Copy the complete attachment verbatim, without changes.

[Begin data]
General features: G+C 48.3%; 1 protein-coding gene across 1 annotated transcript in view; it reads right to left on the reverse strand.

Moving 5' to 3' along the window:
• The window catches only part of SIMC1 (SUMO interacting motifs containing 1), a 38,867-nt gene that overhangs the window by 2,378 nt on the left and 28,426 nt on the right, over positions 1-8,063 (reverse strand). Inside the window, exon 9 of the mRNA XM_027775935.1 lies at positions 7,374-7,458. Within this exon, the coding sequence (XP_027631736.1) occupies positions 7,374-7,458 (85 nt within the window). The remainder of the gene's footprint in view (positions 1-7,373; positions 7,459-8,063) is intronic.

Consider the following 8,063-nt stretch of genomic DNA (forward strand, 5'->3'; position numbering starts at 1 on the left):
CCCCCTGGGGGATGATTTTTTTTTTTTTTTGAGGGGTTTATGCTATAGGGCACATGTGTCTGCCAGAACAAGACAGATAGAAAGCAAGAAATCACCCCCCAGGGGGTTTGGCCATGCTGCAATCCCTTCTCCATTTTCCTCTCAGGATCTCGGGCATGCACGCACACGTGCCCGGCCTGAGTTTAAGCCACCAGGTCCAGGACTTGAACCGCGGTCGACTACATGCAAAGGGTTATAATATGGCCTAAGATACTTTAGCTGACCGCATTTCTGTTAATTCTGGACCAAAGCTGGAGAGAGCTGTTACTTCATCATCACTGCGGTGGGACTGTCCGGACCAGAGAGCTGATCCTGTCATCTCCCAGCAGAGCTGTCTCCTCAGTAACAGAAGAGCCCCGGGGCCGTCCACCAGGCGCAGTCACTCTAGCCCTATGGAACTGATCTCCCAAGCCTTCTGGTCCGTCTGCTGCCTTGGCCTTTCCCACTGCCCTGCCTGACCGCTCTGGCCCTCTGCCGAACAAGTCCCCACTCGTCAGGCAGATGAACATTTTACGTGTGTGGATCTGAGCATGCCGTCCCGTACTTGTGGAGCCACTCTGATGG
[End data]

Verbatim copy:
General features: G+C 48.3%; 1 protein-coding gene across 1 annotated transcript in view; it reads right to left on the reverse strand.

Moving 5' to 3' along the window:
• The window catches only part of SIMC1 (SUMO interacting motifs containing 1), a 38,867-nt gene that overhangs the window by 2,378 nt on the left and 28,426 nt on the right, over positions 1-8,063 (reverse strand). Inside the window, exon 9 of the mRNA XM_027775935.1 lies at positions 7,374-7,458. Within this exon, the coding sequence (XP_027631736.1) occupies positions 7,374-7,458 (85 nt within the window). The remainder of the gene's footprint in view (positions 1-7,373; positions 7,459-8,063) is intronic.

Consider the following 8,063-nt stretch of genomic DNA (forward strand, 5'->3'; position numbering starts at 1 on the left):
CCCCCTGGGGGATGATTTTTTTTTTTTTTTGAGGGGTTTATGCTATAGGGCACATGTGTCTGCCAGAACAAGACAGATAGAAAGCAAGAAATCACCCCCCAGGGGGTTTGGCCATGCTGCAATCCCTTCTCCATTTTCCTCTCAGGATCTCGGGCATGCACGCACACGTGCCCGGCCTGAGTTTAAGCCACCAGGTCCAGGACTTGAACCGCGGTCGACTACATGCAAAGGGTTATAATATGGCCTAAGATACTTTAGCTGACCGCATTTCTGTTAATTCTGGACCAAAGCTGGAGAGAGCTGTTACTTCATCATCACTGCGGTGGGACTGTCCGGACCAGAGAGCTGATCCTGTCATCTCCCAGCAGAGCTGTCTCCTCAGTAACAGAAGAGCCCCGGGGCCGTCCACCAGGCGCAGTCACTCTAGCCCTATGGAACTGATCTCCCAAGCCTTCTGGTCCGTCTGCTGCCTTGGCCTTTCCCACTGCCCTGCCTGACCGCTCTGGCCCTCTGCCGAACAAGTCCCCACTCGTCAGGCAGATGAACATTTTACGTGTGTGGATCTGAGCATGCCGTCCCGTACTTGTGGAGCCACTCTGATGG